The crown-abutment and implant-abutment connections were assumed to have symmetrical contacts. All other contacts were also assumed to be symmetrically welded. Constraint conditions were fixed for all axes (x, y, and z) at the anterior and posterior surfaces of each bone section. All other model parts were unrestricted. A force of 200 N was applied axially at 4 points on the internal slope of each cusp, and 100 N was applied obliquely (45° at the long axis of the dental implant) at 2 points on the internal slope of the buccal cusps. After the preprocessing step in the FEMAP 11.4.2 software, the models were exported to the NEI Nastran 11.0 software package to undergo mathematical calculations (Noran Engineering, Westminster, Calif). The models were then imported to FEMAP 11.4.2 for postprocessing and visualization of the stress maps. von Mises stress maps were used to evaluate the biomechanical behavior of the implants and their components in meagapascals (MPa). The microstrain (με) was used to assess the strain deformation of the cortical bone. A bar chart with the 50 highest extracted values from all elements of the cortical bone and fixation screw for each simulated model was also used.

Microstrain (cortical bone)

The Morse taper implants had lower microstrain values (range, 1295–1432 με) on the cortical bone tissue under axial loading compared with the external hexagon implants (range, 1832–2715 με). However, no difference was observed in the microstrain between the retention systems (cement retained: range, 1352–2715 με; screw retained: range, 1295–2544 με) and the restorative material crowns (metal-ceramic: range, 1295–2544 με; monolithic: range, 1297–2714 με; Figures 1 and 2). Higher microstrains were observed during oblique loading. Morse taper implants displayed better biomechanical behavior in terms of microstrain, mainly in the buccal area (range, 3862–4598 με) compared with external hexagon implants (range, 11 757–13 587 με). This result was independent of the retention system (cement retained: range, 3862–13 128 με; screw retained: range, 4240–13 587 με) and restorative material crowns (metal-ceramic: range, 3862–13 587 με; monolithic: range, 4029–13 566 με; Figures 1 and 2).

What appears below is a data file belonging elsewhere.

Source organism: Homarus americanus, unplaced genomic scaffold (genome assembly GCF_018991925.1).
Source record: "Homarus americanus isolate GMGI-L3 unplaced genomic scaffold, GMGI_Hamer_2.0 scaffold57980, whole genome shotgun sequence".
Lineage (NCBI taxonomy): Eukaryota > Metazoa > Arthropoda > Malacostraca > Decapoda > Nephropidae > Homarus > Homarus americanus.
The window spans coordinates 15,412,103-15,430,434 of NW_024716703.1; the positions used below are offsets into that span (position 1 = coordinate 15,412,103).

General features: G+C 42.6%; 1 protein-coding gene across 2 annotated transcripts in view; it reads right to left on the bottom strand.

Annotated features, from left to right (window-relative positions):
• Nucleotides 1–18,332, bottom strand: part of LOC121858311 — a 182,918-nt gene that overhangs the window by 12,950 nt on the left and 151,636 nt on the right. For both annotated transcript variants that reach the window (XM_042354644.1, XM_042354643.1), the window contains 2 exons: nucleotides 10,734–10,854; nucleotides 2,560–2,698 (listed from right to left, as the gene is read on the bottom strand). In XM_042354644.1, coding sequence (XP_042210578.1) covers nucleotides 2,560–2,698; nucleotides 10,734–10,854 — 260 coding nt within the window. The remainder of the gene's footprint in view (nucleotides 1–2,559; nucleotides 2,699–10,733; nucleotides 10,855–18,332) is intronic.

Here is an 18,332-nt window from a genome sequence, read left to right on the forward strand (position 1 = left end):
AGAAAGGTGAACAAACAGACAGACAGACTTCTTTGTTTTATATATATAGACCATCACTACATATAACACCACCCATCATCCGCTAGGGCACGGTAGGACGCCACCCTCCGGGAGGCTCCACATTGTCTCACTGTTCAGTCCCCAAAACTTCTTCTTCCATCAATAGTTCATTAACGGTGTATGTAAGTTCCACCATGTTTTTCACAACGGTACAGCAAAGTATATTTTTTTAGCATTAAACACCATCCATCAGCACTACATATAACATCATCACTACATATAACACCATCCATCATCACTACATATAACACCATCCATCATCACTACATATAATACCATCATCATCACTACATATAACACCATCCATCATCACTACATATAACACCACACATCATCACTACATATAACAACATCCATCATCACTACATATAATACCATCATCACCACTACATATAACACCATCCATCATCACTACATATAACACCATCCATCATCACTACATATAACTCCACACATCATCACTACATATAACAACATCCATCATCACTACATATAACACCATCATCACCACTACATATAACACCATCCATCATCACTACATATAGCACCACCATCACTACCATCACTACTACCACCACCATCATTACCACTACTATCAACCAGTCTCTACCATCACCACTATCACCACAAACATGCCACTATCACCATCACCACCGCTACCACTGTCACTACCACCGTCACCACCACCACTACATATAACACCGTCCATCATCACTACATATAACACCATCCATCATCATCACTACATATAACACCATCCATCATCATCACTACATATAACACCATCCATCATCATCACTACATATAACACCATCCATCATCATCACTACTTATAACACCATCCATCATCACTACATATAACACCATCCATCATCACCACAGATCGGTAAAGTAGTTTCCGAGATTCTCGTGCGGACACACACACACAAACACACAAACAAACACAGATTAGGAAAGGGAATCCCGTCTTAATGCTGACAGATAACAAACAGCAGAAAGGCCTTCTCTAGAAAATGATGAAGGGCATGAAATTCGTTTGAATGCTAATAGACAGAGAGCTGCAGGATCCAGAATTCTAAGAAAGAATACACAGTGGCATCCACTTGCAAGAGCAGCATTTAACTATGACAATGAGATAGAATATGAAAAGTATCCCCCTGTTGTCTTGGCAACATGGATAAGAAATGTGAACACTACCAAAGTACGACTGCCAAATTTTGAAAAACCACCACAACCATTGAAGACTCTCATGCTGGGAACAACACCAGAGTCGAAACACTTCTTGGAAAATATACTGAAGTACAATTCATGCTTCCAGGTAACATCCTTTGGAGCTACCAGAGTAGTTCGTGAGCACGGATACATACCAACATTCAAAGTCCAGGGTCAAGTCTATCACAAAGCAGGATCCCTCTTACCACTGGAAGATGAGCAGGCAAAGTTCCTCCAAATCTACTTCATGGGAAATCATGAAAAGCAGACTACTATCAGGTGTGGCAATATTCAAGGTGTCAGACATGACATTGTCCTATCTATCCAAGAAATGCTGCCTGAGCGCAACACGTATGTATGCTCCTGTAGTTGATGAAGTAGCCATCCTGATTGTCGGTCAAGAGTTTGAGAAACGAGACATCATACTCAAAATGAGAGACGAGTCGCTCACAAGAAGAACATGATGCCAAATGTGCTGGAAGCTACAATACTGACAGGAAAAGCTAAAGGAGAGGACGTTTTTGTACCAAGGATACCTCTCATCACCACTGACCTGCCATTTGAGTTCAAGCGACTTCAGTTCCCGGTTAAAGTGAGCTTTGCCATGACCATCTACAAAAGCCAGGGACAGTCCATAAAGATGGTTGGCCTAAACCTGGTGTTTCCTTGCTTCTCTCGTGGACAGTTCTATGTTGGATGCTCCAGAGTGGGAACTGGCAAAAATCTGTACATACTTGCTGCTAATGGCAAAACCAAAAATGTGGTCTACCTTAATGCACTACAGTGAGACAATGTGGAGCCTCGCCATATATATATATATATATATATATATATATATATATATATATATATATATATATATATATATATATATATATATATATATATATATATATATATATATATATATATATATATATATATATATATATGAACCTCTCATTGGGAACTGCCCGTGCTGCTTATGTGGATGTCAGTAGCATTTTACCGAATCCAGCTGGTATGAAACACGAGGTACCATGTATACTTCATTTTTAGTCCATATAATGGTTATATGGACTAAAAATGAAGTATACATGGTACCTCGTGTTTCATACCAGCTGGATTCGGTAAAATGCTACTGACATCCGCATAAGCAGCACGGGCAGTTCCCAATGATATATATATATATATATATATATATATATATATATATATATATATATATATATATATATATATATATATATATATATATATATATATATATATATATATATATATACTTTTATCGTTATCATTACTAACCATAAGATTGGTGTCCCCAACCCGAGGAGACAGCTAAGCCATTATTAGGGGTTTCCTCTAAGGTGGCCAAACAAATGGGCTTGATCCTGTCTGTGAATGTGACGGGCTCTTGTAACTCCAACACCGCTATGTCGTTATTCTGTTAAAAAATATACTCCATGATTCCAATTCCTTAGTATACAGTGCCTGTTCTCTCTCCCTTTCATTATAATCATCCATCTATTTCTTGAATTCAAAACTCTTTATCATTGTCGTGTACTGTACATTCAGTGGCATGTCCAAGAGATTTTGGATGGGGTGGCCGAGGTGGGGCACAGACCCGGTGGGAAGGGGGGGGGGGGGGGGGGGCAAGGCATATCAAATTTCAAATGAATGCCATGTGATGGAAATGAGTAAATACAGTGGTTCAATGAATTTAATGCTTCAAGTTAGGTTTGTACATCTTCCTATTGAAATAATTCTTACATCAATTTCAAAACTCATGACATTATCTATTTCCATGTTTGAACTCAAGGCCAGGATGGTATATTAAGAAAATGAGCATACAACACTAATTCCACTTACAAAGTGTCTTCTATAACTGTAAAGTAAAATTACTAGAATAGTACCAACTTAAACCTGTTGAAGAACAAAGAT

Von Mises stress (implants, screw, crowns)

Under axial loading, high stress was concentrated in the cervical or distal wall of the dental implant, abutment, and fixation screw. External hexagon implants displayed higher stress values at the center of the fixation screw using a cement-retained prosthesis (range, 66–75 MPa) compared with a screw-retained prosthesis (range, 22–28 MPa). Compared with the external connection, the screw-retained prostheses of the Morse taper implants had higher stress in the fixation screw (range, 36–40 MPa) than the cement-retained prostheses (range, 30–35 MPa), but both stresses were considered lower than those of external hexagon cemented prosthesis. The metal-ceramic (range, 23–74 MPa) or monolithic (range, 22–75 MPa) crowns did not influence the stress distribution in the fixation screw and the implant-associated components (Figures 3 and 4).

In the oblique loading, as observed previously, the external hexagon with cemented prosthesis displayed higher stress on the fixation screw (range, 929–1160 MPa) compared with a screwed prosthesis (range, 620–763 MPa). Furthermore, in both retention systems for external hexagon implants, the stress values in the fixation screws were higher than those for Morse taper implants with screw-retained (range, 61–71 MPa) and cement-retained (range, 56–60 MPa) prostheses. However, no difference in stress was observed between different retention systems (screw or cement retained) with respect to Morse taper implants. Furthermore, there was no difference in stress distribution for the different restorative materials, independent of the connection and retention system (metal-ceramic: range, 63–1159 MPa; monolithic: range, 61–1170 MPa; Figures 3 and 4).